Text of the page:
Streisand, however, was 27 when Ernest Lehman signed her for the film version. Lehman would later state he initially considered Channing for the film, but he was concerned about her spotty track record as a film performer. After viewing Channing’s performance in the 1967 film “Thoroughly Modern Millie,” he felt that the star’s stage-bound vivacity could not translate into a motion picture. Ironically, Streisand had even less film experience than Channing – her one film at that point was the adaptation of her Broadway hit “Funny Girl,” but that was still in post-production when she was signed to play Dolly Levi.

For her part, Streisand was surprised at the offer – oddly, she thought the role would be best suited for Elizabeth Taylor, even though the two-time Oscar-winner was years removed from late middle age and possessed no musical abilities (a fact that was cruelly confirmed a decade later with the film of “A Little Night Music”).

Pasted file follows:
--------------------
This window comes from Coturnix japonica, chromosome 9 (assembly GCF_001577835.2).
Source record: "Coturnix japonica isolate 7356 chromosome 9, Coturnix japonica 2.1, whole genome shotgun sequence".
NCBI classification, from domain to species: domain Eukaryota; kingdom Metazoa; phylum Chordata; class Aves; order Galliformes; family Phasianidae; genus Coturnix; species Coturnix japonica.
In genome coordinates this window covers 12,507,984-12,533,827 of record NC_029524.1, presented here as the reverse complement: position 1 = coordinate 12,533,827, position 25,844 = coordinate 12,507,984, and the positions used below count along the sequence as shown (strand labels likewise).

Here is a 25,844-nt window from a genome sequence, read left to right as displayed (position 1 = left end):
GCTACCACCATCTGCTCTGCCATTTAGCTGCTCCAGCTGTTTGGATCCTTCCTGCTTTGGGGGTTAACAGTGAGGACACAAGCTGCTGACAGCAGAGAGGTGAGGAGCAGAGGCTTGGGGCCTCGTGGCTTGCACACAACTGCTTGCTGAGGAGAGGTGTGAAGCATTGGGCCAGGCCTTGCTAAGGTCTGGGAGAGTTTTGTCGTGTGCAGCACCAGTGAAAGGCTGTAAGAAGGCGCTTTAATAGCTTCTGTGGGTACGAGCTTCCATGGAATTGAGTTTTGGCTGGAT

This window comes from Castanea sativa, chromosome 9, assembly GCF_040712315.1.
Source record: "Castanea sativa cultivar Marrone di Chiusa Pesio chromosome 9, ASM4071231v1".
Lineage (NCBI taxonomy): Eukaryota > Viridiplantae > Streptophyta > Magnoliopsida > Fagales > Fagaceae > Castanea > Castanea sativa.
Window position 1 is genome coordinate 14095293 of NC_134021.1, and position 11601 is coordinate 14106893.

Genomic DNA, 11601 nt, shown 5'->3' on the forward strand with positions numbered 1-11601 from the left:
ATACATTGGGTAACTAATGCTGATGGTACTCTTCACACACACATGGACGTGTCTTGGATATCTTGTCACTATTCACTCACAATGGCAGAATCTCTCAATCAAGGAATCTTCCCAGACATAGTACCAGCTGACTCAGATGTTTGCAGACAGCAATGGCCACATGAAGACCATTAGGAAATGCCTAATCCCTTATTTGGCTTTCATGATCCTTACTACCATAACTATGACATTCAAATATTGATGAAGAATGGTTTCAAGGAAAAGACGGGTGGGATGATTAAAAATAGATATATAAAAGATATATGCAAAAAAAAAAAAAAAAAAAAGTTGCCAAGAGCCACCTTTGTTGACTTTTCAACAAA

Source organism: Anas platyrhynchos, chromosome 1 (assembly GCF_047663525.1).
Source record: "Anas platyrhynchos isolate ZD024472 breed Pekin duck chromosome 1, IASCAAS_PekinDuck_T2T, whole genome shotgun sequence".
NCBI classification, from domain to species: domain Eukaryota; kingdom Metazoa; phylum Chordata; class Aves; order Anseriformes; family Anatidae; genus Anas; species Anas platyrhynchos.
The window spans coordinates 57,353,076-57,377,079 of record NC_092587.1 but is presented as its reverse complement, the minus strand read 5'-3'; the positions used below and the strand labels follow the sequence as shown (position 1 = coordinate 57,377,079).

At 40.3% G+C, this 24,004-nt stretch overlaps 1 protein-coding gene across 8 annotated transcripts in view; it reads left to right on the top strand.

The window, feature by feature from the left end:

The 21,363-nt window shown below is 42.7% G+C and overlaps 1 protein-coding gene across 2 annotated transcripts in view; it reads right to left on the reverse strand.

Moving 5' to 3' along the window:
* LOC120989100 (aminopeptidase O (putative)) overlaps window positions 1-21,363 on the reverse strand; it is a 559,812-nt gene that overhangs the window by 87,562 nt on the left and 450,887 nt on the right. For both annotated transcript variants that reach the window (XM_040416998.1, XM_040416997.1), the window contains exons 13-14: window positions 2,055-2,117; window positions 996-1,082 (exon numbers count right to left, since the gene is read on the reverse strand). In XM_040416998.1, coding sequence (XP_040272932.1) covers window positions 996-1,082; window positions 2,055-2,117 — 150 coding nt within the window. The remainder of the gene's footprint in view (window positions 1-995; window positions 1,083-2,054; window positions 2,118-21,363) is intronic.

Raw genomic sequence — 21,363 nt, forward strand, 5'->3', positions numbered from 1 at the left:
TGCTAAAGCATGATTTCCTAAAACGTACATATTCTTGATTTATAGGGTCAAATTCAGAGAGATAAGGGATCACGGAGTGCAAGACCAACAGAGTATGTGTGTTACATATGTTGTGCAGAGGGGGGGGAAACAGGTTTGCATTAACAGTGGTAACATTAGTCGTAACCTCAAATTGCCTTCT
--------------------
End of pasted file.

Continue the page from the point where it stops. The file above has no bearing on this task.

Streisand reportedly did not get along with her co-star Walter Matthau, who was cast as the curmudgeonly “half-a-millionaire” Horace Vandergelder that Dolly recklessly pursues. Whatever friction took place off-screen may have helped fuel their respective performances. A critical eye can dissect their joint scenes and witness how they try to upstage each other – a Matthau grimace is met with a Streisand eye roll, met in turn by a Matthau scowl, and so forth. Not surprisingly, the film shows slight signs of lethargy whenever either star is not present. During filming, Barbra Streisand and Walter Matthau fought bitterly. He disliked her so intensely that he refused to be around her except when required to do so by the script. He is famously quoted as telling Barbra that she "had no more talent than a butterfly's fart".